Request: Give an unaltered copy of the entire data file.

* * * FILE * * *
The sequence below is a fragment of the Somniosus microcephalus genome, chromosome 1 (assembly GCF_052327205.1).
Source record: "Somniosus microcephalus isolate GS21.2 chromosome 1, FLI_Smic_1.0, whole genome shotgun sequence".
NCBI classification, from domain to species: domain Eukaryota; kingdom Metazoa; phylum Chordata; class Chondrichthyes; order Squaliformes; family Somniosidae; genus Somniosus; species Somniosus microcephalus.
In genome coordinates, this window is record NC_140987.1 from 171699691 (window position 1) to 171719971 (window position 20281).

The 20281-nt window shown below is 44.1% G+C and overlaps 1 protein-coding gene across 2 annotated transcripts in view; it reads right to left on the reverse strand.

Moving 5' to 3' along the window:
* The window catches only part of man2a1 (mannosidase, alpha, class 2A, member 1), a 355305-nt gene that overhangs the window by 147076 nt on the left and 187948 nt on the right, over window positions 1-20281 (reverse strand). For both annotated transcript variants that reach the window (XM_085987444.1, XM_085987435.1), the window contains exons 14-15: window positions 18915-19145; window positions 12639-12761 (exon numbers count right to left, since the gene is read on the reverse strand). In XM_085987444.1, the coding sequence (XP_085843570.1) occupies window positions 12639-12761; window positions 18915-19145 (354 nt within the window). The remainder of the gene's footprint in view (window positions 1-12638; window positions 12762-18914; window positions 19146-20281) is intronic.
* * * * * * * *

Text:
The sequence below is a fragment of the Somniosus microcephalus genome, chromosome 1 (assembly GCF_052327205.1).
Source record: "Somniosus microcephalus isolate GS21.2 chromosome 1, FLI_Smic_1.0, whole genome shotgun sequence".
NCBI classification, from domain to species: domain Eukaryota; kingdom Metazoa; phylum Chordata; class Chondrichthyes; order Squaliformes; family Somniosidae; genus Somniosus; species Somniosus microcephalus.
In genome coordinates, this window is record NC_140987.1 from 171699691 (window position 1) to 171719971 (window position 20281).

The 20281-nt window shown below is 44.1% G+C and overlaps 1 protein-coding gene across 2 annotated transcripts in view; it reads right to left on the reverse strand.

Moving 5' to 3' along the window:
* The window catches only part of man2a1 (mannosidase, alpha, class 2A, member 1), a 355305-nt gene that overhangs the window by 147076 nt on the left and 187948 nt on the right, over window positions 1-20281 (reverse strand). For both annotated transcript variants that reach the window (XM_085987444.1, XM_085987435.1), the window contains exons 14-15: window positions 18915-19145; window positions 12639-12761 (exon numbers count right to left, since the gene is read on the reverse strand). In XM_085987444.1, the coding sequence (XP_085843570.1) occupies window positions 12639-12761; window positions 18915-19145 (354 nt within the window). The remainder of the gene's footprint in view (window positions 1-12638; window positions 12762-18914; window positions 19146-20281) is intronic.